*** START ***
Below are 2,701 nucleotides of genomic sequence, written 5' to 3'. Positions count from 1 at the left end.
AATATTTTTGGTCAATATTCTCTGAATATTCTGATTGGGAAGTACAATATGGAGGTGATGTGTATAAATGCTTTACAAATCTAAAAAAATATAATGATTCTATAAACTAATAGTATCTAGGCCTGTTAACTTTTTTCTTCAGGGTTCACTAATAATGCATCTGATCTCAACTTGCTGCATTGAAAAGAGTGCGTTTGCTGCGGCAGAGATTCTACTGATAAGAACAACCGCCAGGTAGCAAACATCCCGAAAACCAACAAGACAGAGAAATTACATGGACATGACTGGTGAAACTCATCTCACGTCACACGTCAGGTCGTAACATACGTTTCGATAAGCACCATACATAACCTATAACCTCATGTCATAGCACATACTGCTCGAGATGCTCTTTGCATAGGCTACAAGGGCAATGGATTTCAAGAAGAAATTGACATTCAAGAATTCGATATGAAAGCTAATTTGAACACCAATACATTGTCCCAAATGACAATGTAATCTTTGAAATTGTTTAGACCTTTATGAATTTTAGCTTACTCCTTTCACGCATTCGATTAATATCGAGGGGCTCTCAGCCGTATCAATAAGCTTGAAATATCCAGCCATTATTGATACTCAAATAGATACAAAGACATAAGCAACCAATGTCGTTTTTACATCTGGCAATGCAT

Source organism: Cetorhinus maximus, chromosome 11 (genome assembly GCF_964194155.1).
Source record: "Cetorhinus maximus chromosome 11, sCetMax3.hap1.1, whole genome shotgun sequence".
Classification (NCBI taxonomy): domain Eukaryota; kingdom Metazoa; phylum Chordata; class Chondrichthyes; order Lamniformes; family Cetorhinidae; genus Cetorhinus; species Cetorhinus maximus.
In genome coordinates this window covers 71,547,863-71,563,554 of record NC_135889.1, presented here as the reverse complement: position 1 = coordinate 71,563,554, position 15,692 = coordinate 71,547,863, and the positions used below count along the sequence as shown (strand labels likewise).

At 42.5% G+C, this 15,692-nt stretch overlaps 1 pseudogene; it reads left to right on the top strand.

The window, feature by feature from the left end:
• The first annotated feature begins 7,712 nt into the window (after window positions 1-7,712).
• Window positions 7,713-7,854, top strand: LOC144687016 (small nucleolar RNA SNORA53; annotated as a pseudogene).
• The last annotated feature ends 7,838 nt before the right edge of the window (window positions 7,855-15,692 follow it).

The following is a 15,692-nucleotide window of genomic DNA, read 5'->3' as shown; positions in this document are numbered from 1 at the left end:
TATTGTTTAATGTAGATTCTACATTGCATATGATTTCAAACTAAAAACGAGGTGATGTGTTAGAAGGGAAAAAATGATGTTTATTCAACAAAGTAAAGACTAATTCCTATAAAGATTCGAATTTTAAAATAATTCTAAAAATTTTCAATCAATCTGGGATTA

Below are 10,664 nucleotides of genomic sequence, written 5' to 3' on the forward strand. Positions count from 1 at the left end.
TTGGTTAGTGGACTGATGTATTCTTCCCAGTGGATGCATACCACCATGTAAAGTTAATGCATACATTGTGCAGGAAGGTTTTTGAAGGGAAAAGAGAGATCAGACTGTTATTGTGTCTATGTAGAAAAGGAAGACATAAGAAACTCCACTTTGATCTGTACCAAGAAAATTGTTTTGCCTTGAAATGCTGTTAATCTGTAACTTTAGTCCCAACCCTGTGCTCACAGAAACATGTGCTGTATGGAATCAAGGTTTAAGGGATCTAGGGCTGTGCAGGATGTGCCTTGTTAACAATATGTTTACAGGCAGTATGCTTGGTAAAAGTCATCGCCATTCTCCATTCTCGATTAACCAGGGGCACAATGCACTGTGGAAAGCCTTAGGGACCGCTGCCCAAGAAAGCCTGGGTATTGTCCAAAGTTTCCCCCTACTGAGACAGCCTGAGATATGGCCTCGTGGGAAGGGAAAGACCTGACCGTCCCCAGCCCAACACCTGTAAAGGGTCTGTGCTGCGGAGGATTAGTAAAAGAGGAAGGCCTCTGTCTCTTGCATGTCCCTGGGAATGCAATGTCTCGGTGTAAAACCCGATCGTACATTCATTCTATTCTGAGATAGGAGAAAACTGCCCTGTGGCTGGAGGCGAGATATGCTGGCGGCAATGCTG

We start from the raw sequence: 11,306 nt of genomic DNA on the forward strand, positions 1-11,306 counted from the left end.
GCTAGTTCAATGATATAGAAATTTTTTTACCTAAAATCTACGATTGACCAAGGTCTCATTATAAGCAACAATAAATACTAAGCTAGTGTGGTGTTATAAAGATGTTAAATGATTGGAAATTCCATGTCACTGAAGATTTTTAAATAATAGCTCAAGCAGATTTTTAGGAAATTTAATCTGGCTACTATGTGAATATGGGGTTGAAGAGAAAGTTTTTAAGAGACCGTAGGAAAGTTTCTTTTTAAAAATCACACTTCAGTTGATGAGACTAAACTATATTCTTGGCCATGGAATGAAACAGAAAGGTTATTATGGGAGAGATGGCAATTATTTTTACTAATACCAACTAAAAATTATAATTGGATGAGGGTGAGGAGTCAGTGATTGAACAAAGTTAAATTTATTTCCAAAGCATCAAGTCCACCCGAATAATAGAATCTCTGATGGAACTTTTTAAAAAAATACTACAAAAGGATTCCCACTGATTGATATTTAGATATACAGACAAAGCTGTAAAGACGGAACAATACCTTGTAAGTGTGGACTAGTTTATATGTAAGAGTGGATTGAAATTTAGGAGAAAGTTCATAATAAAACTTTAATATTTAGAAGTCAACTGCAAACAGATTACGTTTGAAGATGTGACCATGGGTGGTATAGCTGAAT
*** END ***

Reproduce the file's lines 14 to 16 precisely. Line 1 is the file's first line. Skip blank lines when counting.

Below are 10,664 nucleotides of genomic sequence, written 5' to 3' on the forward strand. Positions count from 1 at the left end.
TTGGTTAGTGGACTGATGTATTCTTCCCAGTGGATGCATACCACCATGTAAAGTTAATGCATACATTGTGCAGGAAGGTTTTTGAAGGGAAAAGAGAGATCAGACTGTTATTGTGTCTATGTAGAAAAGGAAGACATAAGAAACTCCACTTTGATCTGTACCAAGAAAATTGTTTTGCCTTGAAATGCTGTTAATCTGTAACTTTAGTCCCAACCCTGTGCTCACAGAAACATGTGCTGTATGGAATCAAGGTTTAAGGGATCTAGGGCTGTGCAGGATGTGCCTTGTTAACAATATGTTTACAGGCAGTATGCTTGGTAAAAGTCATCGCCATTCTCCATTCTCGATTAACCAGGGGCACAATGCACTGTGGAAAGCCTTAGGGACCGCTGCCCAAGAAAGCCTGGGTATTGTCCAAAGTTTCCCCCTACTGAGACAGCCTGAGATATGGCCTCGTGGGAAGGGAAAGACCTGACCGTCCCCAGCCCAACACCTGTAAAGGGTCTGTGCTGCGGAGGATTAGTAAAAGAGGAAGGCCTCTGTCTCTTGCATGTCCCTGGGAATGCAATGTCTCGGTGTAAAACCCGATCGTACATTCATTCTATTCTGAGATAGGAGAAAACTGCCCTGTGGCTGGAGGCGAGATATGCTGGCGGCAATGCTG

We start from the raw sequence: 11,306 nt of genomic DNA on the forward strand, positions 1-11,306 counted from the left end.